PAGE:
Shay Sheridan

The crying was getting on his nerves. Usually he would have stopped it, have taken the woman in his arms by now, to soothe and steady her by cooing sweet words in her ear to make her stop. He always did that, by instinct, by habit, gravitating towards any woman of any age, the innocent in distress at the carnage they always managed to leave behind.

But the carnage was different, and the Innocent was the one with gunpowder on her hands, and Napoleon couldn't bring himself to comfort her.

"I didn't know, I swear it! I didn't know it was loaded!" she was sobbing now, her ample chest heaving with jagged breaths. "You told me to take the gun! I thought it was just to scare them! I didn't know, I didn't know he'd come back! I swear!"

Napoleon stopped listening to her before he was compelled to slap her, or worse, marring the face he'd thought beautiful such a short time ago. She was beautiful, sure; redheaded, stacked, perfect face -- or at least a face that had been perfect before her nose turned red and her makeup began to run. But he heard the message, heard what she was saying. Yes, he was complicit, yes, he was guilty, he'd given her the gun, after all, told her to keep it if the THRUSH goons came back.

"Napoleon, I swear, I didn't mean to--"

"Shut up," he said, without rancor, but the chill in his voice silenced her.

He felt more than saw her edge away, but somehow she didn't seem terribly important, didn't seem important at all, didn't exist for him any more. Napoleon registered his unaccustomed distance, his disinterest, dimly aware that something had changed for him.

In front of him the medics were still clustered around the still figure on the gurney. Napoleon's hands clenched and unclenched with the desire to move, to help, to do something, but he held himself in check. Let them do their work, he told himself. But his hands kept up their staccato rhythm, clench, release, clench, twitch, release and he couldn't seem to manage them.

He closed his eyes, reaching for control. When he opened them he let his eyes fall to where the gun was still on the floor, lying by a small stain of blood, Illya's blood, and he bent to pick it up, tucking it in his waistband, where the cold metal burned through him to twist in his guts. It was his fault, no need to blame her, she was frightened, she shot at the first thing that moved, and if the first thing that moved happened to be his partner, how could she have known? It wasn't her fault. She wasn't trained. Not like they were. Not like he was. His fault, definitely.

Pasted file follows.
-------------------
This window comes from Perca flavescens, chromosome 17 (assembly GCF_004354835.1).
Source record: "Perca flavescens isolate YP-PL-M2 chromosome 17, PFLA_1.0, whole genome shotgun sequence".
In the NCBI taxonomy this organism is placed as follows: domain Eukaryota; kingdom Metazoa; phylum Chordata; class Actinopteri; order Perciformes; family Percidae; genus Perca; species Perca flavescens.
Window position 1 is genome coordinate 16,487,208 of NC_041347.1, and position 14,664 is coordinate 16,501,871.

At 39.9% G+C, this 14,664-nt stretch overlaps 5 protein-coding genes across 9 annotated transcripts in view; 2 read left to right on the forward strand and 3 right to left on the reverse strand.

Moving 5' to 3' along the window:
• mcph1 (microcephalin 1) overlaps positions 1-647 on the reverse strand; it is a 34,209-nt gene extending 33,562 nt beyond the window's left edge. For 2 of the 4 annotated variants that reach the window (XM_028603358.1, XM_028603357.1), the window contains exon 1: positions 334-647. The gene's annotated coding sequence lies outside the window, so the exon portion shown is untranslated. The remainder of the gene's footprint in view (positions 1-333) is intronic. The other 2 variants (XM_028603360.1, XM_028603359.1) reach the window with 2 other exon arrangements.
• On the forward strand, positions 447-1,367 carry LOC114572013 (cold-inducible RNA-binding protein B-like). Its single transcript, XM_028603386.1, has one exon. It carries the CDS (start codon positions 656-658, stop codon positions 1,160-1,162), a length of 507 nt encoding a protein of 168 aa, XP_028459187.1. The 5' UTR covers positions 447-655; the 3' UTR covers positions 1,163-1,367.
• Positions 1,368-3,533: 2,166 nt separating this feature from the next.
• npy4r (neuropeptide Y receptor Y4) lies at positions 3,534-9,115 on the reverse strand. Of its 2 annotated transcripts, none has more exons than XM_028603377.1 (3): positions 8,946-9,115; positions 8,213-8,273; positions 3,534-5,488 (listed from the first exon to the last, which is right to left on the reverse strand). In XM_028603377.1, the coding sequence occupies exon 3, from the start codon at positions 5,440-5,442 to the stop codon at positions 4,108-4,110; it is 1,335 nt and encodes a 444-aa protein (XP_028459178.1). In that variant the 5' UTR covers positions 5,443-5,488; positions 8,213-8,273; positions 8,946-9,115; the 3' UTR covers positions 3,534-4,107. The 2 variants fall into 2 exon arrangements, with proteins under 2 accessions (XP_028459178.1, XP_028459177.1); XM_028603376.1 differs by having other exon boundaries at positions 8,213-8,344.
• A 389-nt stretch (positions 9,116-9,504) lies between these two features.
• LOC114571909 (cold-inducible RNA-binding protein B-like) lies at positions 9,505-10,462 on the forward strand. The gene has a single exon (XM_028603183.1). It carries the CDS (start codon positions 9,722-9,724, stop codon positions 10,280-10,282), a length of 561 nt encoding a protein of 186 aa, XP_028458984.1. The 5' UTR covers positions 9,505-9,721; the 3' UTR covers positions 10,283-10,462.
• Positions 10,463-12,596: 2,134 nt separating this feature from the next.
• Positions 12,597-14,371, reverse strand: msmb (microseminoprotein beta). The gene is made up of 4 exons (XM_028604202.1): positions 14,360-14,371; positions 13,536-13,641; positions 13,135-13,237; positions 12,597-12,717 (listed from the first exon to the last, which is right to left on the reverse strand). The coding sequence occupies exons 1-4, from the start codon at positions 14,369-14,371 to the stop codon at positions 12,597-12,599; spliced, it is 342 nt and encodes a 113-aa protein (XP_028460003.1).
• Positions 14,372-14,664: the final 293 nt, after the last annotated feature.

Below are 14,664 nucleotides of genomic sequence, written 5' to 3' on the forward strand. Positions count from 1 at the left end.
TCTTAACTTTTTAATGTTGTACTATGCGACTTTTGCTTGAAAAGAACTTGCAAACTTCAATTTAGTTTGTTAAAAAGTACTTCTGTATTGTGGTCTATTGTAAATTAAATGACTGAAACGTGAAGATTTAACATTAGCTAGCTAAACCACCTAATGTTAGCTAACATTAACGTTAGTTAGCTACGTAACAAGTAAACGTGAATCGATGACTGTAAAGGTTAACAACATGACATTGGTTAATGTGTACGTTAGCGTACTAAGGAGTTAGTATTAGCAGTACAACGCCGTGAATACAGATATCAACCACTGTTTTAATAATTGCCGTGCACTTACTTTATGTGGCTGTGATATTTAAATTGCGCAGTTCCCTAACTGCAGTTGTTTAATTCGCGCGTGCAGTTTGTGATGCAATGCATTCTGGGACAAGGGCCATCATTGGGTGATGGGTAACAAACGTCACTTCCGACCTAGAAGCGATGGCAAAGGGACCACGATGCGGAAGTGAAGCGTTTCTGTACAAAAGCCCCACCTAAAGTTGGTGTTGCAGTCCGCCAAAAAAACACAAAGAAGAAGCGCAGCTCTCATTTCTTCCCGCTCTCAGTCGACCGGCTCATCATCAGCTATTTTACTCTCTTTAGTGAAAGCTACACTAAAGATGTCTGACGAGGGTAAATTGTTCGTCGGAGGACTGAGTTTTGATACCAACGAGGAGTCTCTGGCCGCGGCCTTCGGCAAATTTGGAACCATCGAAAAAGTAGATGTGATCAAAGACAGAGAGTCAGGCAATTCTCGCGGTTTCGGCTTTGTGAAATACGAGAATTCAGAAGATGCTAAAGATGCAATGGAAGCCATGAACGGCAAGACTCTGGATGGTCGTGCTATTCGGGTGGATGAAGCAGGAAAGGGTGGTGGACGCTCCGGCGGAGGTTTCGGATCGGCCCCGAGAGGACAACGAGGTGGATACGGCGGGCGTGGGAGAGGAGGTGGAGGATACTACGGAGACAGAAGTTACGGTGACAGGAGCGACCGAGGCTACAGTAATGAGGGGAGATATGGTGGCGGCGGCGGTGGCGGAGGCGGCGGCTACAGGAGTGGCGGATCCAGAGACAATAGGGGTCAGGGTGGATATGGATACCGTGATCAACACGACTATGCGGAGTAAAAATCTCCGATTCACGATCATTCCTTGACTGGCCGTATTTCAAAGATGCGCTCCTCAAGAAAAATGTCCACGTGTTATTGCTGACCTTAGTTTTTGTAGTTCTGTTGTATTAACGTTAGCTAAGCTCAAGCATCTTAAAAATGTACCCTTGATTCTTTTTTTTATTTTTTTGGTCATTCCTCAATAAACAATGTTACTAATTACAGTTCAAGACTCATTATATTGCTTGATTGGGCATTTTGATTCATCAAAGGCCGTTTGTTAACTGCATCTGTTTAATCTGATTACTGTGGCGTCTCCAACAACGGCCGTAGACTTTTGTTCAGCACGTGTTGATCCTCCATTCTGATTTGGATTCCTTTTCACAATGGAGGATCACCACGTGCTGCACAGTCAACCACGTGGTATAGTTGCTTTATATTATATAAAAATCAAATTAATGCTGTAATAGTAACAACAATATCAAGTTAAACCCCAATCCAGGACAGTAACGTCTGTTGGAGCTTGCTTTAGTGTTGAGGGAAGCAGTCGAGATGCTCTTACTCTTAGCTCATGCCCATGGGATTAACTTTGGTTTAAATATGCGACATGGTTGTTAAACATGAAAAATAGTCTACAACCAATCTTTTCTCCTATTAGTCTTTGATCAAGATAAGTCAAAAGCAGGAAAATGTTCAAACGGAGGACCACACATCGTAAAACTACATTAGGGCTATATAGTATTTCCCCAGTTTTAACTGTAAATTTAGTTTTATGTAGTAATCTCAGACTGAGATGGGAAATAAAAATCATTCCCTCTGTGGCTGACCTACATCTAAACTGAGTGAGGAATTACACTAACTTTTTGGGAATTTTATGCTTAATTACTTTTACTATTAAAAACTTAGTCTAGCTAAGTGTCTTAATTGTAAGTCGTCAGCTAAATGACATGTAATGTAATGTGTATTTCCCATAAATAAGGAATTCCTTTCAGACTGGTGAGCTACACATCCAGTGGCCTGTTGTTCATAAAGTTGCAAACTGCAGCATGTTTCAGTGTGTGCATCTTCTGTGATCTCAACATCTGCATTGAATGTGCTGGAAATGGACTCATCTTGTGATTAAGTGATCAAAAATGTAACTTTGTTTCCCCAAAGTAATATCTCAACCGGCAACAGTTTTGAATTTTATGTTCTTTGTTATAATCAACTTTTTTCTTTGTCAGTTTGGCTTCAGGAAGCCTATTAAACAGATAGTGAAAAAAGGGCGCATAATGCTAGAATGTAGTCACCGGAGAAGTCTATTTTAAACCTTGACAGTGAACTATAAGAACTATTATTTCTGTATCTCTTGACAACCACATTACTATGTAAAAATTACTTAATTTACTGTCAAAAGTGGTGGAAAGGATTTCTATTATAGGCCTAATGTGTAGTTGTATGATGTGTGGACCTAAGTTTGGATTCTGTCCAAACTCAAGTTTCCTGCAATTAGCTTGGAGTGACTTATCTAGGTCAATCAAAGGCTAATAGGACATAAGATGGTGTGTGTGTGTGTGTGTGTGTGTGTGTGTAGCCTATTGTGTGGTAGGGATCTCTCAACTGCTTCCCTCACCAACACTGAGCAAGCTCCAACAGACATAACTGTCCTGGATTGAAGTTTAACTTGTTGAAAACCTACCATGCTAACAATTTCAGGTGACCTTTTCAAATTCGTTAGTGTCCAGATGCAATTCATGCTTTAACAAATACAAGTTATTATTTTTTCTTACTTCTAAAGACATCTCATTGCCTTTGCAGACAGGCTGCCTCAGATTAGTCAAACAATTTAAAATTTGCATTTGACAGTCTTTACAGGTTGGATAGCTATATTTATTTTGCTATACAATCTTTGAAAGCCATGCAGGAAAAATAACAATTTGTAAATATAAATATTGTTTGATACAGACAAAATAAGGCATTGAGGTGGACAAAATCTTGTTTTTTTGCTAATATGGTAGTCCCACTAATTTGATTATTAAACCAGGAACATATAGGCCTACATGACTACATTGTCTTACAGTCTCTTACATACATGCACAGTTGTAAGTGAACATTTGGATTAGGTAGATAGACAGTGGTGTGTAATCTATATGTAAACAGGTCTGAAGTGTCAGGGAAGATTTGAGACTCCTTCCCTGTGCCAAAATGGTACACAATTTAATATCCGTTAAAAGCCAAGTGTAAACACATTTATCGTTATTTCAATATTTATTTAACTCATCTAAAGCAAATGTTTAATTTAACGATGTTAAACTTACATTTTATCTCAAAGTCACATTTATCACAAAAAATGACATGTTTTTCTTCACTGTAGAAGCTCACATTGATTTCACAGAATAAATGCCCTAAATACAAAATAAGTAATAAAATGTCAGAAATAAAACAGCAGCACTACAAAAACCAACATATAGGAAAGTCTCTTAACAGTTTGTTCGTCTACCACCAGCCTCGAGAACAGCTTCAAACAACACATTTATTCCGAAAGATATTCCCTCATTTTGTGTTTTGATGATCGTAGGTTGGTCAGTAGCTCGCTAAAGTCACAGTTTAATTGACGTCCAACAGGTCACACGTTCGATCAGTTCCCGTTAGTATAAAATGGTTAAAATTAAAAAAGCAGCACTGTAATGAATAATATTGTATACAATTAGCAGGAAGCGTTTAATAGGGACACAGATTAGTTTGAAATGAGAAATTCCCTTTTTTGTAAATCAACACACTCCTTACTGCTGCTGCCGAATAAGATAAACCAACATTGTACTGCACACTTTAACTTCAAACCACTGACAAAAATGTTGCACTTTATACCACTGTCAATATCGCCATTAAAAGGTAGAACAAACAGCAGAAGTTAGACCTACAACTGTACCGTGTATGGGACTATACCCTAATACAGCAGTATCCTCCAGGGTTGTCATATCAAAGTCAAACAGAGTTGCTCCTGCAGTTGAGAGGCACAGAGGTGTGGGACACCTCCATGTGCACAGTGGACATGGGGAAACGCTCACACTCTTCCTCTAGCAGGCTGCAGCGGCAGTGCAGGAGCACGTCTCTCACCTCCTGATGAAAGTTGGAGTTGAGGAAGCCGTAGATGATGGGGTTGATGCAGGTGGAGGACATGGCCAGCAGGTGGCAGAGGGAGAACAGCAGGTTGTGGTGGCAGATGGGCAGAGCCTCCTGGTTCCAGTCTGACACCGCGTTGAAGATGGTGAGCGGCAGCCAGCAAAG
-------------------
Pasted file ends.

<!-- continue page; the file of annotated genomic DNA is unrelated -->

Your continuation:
There was a cessation of activity in front of him, and he flinched, terrified that there was no more to be done, that maybe they'd given up. It was too soon! Dammit, give him more time--

"Napoleon," the chief medic was saying, and there was a comforting hand on his shoulder, "We've stabilized him."

"You..." He was having trouble focusing, and oddly his knees were rubber, and then he was sitting down hard on the dirty floor. "What did you say?"

"It's okay, we got to him in time. Hey, you okay?"

There was a strong arm under his, helping him upright again, and Napoleon couldn't say anything for a moment, so he merely nodded into the concerned face.

"Good. Glad to hear it. You want to come with us to the hospital?"

He cleared his throat, but his voice was scratchy and rough anyway when he answered. "Yes, thanks, I do."

The medic smiled. His focus shifted over Napoleon's shoulder to where the woman sat, still hiccupping with tears. "What about her? You want to make sure she's all right?"

Napoleon spared a second to glance at her. The woman turned to him with imploring eyes, dabbing at them with her crumpled tissue. He hadn't even offered her his handkerchief.

"The hell with her," Napoleon said.

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